Perhaps the sketch of a work is so pleasing because everyone can finish it as he chooses.

— Eugene Delacroix

For nine years in a row, I attended a public school in New Jersey named Washington Elementary.

Every classroom sported a framed print of Gilbert Stuart’s famous unfinished George Washington (called by art historians The Athenaeum Portrait),

It hung with majesty at the front of every room, six inches above the blackboard.

By my calculation, I stared at that painting for no less than 10,000 hours.

That juvenescent  saturation could explain my affinity today for non finito (“not finished”) paintings—paintings deliberately left incomplete.

Inspired by Renaissance sculptures like Michelangelo’s Four Slaves, non finito paintings, by revealing a bit of the process of painting, let the viewer in on the action.

Art historians trace non finito paintings to the philosopher Plato, who believed no painting could imitate its subject.

All painting, for Plato, is σκιαγραφία (“shadow painting“).

Painters don’t paint subjects; they merely paint the pale shadows of things.

“The beauty of created things can never fully satisfy,” Pope John-Paul II, echoing Plato, said in his 1999 Letter to Artists.

Or, as Michelangelo put it 400 years before, “The true work of art is but a shadow of the divine perfection.”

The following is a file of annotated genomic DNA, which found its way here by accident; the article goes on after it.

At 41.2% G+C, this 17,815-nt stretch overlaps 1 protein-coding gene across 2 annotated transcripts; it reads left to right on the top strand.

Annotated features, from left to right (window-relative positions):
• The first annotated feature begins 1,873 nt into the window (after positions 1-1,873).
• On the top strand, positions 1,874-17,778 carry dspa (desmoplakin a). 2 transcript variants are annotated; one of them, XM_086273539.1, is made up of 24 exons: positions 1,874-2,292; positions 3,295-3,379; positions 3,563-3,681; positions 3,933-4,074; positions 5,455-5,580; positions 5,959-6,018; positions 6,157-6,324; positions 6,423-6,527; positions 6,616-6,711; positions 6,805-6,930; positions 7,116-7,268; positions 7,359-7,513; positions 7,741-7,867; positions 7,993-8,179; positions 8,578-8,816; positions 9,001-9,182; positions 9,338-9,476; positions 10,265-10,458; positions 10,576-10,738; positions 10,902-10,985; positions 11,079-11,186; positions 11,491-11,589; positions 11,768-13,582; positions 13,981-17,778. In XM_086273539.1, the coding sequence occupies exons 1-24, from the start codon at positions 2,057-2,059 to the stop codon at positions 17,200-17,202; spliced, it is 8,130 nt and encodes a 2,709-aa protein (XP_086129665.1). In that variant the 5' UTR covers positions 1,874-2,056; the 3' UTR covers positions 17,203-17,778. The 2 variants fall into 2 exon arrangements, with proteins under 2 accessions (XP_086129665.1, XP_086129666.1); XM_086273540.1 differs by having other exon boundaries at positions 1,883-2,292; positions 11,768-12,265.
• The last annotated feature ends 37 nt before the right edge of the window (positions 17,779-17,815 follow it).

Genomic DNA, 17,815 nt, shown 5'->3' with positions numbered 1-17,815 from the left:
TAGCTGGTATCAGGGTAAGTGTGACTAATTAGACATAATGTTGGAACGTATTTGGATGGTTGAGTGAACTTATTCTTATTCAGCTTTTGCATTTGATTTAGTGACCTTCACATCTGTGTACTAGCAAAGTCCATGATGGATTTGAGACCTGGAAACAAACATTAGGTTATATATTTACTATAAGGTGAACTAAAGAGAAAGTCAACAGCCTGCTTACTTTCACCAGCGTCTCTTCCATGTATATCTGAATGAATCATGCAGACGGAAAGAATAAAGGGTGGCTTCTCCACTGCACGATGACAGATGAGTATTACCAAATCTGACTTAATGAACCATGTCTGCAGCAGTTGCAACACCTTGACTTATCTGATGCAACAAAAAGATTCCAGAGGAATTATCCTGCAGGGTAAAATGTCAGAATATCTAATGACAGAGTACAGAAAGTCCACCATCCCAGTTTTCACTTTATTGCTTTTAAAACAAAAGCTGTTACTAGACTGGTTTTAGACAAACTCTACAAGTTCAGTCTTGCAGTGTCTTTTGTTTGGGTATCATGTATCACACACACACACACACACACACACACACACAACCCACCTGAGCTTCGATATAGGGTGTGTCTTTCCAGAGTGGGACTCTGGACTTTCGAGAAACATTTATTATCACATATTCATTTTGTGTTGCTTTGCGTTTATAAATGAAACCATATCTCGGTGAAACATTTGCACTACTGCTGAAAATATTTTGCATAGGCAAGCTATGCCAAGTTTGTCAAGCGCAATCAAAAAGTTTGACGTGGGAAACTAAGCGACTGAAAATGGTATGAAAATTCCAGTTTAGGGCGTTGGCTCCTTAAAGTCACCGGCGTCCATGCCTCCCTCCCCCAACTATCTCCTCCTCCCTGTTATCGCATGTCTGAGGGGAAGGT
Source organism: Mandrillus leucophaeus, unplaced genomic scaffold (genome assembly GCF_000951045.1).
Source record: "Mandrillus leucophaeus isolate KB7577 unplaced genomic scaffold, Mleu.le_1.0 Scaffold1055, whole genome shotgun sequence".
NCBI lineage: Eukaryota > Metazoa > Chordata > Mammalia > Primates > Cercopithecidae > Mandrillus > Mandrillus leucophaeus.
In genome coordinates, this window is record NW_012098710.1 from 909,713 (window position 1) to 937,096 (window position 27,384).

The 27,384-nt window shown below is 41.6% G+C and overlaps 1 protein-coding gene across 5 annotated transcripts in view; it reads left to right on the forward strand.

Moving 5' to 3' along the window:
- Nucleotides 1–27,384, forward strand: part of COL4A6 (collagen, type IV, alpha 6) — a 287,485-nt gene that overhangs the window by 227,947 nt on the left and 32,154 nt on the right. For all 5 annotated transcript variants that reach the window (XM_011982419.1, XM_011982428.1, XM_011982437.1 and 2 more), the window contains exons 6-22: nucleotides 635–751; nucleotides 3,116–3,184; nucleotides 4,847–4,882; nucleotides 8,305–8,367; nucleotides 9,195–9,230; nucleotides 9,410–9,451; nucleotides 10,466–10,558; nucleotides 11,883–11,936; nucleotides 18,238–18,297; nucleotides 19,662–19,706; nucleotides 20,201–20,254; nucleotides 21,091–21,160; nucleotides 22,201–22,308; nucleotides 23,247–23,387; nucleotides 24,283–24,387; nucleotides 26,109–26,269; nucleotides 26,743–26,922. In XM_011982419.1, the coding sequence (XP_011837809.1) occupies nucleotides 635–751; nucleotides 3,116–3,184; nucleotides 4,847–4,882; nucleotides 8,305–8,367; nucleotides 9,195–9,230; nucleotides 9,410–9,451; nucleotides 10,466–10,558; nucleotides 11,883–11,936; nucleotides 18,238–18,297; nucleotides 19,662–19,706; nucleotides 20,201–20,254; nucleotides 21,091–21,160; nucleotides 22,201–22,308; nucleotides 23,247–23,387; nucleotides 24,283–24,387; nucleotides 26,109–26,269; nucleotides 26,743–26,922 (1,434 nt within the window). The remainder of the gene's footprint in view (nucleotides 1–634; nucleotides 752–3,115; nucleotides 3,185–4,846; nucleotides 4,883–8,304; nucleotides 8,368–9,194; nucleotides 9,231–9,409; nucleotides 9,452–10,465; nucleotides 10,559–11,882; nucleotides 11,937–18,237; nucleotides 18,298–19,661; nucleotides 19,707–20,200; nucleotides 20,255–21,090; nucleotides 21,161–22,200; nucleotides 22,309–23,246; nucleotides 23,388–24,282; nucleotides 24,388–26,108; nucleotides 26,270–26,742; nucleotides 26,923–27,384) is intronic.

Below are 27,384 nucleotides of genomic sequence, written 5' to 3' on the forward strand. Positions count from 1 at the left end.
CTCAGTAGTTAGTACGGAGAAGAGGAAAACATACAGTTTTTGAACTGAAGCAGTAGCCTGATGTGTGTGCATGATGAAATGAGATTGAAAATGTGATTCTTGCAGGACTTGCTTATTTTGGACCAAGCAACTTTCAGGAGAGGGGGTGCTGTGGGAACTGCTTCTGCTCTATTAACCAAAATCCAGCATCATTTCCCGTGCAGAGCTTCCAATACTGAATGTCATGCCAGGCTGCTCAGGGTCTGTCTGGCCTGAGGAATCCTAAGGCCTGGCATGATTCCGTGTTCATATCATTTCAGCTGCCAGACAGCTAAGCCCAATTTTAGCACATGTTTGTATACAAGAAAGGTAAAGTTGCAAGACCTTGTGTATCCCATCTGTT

Imitation aside, too many details will kill a good painting, because they’ll leave the viewer out of the picture.

Incompletion—sketchiness—on the other hand, invites the viewer in by giving her work to do.

It’s like inviting a dinner guest to your home, handing her a broom and saying, “Here, Maud, sweep the kitchen floor.”

Everyone loves to lend a hand.

Scholars insist Gilbert Stuart left The Athenaeum Portrait incomplete because he didn’t want Martha Washington to have it.

According to artist Rembrandt Peale, the First Lady persuaded her husband to sit for a portrait by Stuart “on the express condition that, when finished, it should be hers.”

Stuart, however, wanted to keep his masterful painting, so left it undone.

I have another theory: Stuart left the painting sketchy because he wanted us to work on it; to lend him a hand; to discover how to complete it ourselves.

Even if it takes 10,000 hours.

Above: Tangerines by Robert Francis James. Oil on canvas. 16 x 12 inches. The Athenaeum Portrait by Gilbert Stuart. Oil on canvas. 48 x 37 inches.